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The Scheme of Perturbation Analysis

Suppose there is an equation system

M(u) = v

which is not solvable, but there is a related system

L(u) = v

that is solvable; say

u = T(v)

Typically this means that L(u)=v is a linear system; i.e., L(u1+u2)=L(u1+L(u2). This means that also T(v1+v2)=T(v1)+T(v2).

The scheme of perturbation analysis is to express the unsolvable system as

M(u) = L(u) + (M(u)−L(u)) = v

and work with the deviation function N(u)= (L(u)−M(u)). The above equation is then

L(u) = v + N(u)

Then a scale parameter ε is introduced so the equation under analysis is

L(u) = v + εN(u)

A solution of the form

u = u0 + εu1 + ε²u2 + …

is then sought.

If ε=0 then L(u)=v and hence u0=T(v).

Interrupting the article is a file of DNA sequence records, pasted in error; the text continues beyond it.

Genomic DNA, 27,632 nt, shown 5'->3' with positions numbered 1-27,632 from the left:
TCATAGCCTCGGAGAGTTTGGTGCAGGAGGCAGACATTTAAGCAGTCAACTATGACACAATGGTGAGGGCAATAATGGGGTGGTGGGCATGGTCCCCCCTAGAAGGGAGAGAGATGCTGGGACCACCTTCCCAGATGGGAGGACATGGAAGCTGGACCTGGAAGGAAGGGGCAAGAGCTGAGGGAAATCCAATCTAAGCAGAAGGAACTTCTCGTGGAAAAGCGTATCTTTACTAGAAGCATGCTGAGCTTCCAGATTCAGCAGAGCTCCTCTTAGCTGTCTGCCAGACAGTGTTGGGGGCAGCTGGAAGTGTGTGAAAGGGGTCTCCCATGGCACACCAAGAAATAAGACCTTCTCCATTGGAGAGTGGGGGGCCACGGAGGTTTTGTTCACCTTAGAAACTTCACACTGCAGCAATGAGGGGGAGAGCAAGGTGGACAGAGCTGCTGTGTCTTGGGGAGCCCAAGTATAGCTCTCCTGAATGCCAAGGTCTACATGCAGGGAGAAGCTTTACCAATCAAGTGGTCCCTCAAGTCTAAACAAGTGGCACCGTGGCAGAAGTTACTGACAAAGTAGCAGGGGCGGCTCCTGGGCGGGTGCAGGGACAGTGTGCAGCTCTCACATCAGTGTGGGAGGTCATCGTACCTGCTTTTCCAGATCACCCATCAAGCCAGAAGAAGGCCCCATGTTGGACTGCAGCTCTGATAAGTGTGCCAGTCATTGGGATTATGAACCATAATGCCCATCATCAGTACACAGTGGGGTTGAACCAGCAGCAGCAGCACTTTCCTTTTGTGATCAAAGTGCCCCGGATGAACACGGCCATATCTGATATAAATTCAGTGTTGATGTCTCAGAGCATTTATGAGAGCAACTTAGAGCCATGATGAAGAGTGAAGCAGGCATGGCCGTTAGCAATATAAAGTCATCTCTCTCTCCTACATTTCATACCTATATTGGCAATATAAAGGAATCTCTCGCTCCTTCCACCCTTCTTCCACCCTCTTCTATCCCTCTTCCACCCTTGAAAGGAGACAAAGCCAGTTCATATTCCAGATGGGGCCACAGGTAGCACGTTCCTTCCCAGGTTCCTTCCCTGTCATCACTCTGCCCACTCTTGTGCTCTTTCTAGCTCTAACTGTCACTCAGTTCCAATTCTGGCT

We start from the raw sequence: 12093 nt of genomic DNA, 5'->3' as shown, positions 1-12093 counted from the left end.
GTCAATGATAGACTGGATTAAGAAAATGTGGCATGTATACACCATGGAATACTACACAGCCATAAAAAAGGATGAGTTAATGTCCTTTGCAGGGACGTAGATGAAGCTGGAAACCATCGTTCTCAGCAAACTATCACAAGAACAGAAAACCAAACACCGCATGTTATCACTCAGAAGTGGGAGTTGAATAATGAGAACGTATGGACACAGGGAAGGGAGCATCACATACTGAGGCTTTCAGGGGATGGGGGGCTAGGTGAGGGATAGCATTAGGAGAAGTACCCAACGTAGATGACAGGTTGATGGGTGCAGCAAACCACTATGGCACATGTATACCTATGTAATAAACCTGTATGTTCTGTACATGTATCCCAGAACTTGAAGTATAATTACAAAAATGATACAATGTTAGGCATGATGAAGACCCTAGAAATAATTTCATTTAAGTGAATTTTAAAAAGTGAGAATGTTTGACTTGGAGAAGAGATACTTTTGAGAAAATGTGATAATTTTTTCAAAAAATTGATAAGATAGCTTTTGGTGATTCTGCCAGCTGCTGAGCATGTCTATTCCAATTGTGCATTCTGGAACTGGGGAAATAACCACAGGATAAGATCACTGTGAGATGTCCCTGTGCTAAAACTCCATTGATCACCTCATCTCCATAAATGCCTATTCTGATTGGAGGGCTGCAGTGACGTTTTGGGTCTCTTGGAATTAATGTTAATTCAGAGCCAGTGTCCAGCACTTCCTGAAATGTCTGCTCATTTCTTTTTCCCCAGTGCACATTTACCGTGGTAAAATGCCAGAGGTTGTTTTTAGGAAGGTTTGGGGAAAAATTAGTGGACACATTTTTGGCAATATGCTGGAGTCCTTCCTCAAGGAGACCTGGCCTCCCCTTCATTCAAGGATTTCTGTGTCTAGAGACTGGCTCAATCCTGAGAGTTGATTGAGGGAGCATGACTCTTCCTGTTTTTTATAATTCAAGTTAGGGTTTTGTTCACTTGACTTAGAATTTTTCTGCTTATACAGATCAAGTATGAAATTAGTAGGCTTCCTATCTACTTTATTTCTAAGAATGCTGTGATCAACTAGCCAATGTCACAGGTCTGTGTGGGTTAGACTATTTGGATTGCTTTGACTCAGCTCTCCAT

In general

L(u0 + εu1 + ε²u2 + …) = v + εN(u0 + εu1 + ε²u2 + …)

Because of the linearity of L( ) the LHS of the above is

L(u0) + εL(u1) + ε²L(u2) + …

If N(u) is analytic in u then

N(u0 + εu1 + ε²u2 + … ) = N(u0) + εN1(u0, u1) + ε²N2(u0, u1, u2 ) + …

If the LHS and RHS of the previous equation are equated the coefficients of the correspondin powers of ε must be equal. This means

L(u0) = v
L(u1) = N(u0)
L(u2) = N1(u0, u0)

The solution is then recursive; i.e.,

u0 = T(v)
u1 = T(N(u0)) = T(N(T(v))
u2 = T(N1(u0, u1)) = T(N1(T(v), T(N(T(v)))

The solution to the original system is the general solution with ε set equal to 1.


Richard Bellman, Perturbation Techniques in Mathematics, Physics, and Engineering, Holt, Rhinehart and Winston, Inc., New York, 1964.

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